The technology-focused Nasdaq was headed for one of its best days this year.
Apple, by far the biggest component of the index, climbed 9 percent after reporting that its earnings doubled from January through March. The company sold 35 million iPhones, twice as many as in the same quarter a year ago.
The surge made back about half of what Apple lost in the two weeks before its earnings announcement late Tuesday. One reason for the slump was an analyst's suggestion that Apple could not keep up the momentum in iPhone sales.
Stock in Apple, the most valuable public company in the world, hit $644 in intraday trading on April 10. It slid as low as $555 on Tuesday. In late morning trading Wednesday, it was up $50 at $611.
The gain helped power the Nasdaq up 56 points to 3,017. Apple makes up 12 percent of the Nasdaq, by far the biggest component.
The Nasdaq rose more than other market indicators thanks to its heavy weighting of Apple shares. The Nasdaq was up 2 percent versus gains of 1 percent in the broader Standard & Poor's 500 index of large U.S. companies and 0.6 percent for the Dow Jones industrial average.
The Dow, which does not include Apple, was up 82 points at 13,083. The S&P 500, which does, rose 15 points to 1,387. Apple makes up about 4 percent of the S&P.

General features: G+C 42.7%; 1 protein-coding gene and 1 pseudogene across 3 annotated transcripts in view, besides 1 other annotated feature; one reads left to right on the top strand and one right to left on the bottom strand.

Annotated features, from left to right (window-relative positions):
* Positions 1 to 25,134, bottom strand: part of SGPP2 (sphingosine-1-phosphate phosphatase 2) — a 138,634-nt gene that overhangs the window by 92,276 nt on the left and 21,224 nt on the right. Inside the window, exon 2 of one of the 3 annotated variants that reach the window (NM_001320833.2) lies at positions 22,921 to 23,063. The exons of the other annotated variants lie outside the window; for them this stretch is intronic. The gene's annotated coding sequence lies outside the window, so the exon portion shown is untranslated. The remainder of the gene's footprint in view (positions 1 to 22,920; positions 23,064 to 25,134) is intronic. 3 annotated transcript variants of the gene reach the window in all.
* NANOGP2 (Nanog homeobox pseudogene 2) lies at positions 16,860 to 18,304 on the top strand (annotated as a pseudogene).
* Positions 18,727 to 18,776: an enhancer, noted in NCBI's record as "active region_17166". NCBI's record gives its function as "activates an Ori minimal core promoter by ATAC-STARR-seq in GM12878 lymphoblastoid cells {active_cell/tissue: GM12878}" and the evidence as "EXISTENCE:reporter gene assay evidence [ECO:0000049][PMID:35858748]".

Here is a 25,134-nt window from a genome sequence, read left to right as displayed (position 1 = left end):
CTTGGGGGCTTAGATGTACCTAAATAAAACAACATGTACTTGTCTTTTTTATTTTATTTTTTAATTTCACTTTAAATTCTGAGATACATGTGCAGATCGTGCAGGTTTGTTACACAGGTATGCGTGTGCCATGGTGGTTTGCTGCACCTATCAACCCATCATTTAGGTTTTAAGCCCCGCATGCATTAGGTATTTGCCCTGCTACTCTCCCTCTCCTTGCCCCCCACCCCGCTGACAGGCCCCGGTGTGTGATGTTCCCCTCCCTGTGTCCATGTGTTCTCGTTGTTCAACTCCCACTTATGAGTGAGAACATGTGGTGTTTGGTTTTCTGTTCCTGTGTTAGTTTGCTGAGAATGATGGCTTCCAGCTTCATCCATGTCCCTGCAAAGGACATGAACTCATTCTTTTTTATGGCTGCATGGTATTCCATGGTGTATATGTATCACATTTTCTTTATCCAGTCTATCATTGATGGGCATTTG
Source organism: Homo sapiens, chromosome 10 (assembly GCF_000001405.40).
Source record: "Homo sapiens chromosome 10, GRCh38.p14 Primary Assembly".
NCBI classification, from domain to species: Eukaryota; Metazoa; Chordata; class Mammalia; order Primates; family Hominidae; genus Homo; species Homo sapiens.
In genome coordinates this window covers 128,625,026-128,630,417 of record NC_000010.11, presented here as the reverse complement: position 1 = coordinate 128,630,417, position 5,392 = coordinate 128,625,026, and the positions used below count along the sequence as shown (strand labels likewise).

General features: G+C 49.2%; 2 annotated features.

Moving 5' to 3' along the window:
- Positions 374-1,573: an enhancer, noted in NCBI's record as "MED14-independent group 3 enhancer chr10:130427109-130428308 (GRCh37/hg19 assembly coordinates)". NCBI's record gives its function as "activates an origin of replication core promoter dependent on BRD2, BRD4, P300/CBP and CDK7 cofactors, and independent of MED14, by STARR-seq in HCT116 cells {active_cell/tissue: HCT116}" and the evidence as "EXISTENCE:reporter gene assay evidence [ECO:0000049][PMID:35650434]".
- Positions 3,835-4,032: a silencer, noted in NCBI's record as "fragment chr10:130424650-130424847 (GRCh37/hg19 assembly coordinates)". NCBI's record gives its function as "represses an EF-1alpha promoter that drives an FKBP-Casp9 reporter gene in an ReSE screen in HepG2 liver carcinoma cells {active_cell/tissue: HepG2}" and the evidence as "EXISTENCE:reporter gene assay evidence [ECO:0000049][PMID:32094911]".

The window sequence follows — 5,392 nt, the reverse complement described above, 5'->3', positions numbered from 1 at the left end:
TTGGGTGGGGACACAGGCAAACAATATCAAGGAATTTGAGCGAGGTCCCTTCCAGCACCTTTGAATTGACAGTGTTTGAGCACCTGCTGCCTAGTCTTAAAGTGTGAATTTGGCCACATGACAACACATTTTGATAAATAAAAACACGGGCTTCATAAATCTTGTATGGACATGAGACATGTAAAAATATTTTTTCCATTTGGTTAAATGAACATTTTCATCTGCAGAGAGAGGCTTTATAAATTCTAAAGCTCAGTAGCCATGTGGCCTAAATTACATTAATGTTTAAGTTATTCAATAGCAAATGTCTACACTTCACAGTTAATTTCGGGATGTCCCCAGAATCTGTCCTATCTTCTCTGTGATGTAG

Technology stocks in the S&P 500 rose 3 percent as a group, easily the best-performing industry in the market. Materials stocks and consumer discretionary companies were also having a strong day.
European markets also rose. Benchmark stock indexes were up 2.5 percent in Madrid and Paris, 2 percent in Frankfurt and 0.4 percent in London.
Apple may not be an economic bellwether, but it is "an important confidence indicator for the market as a whole, so these figures will help sentiment today," said Gary Jenkins, managing director at Swordfish Research in London.
The dollar and U.S. Treasury prices fell as investors moved money out of safe assets.
Among other stocks making moves:— Boeing rose 4.3 percent, the best performer among the 30 stocks that make up the Dow. Its first-quarter profit soared 58 percent. Airlines around the world are updating their fleets with more fuel-efficient planes.— US Airways climbed 1.9 percent. It raised fares to offset higher fuel prices and beat expectations for earnings. US Airways has won the support of unions at American Airlines, which is in bankruptcy protection, for a merger.— Harley-Davidson rose 5 percent. U.S. sales of the company's motorcycles jumped 26 percent in the first three months of the year, the fourth straight increase. The company credited the gain to a better U.S. economy and a restructuring program the company put in place four years ago.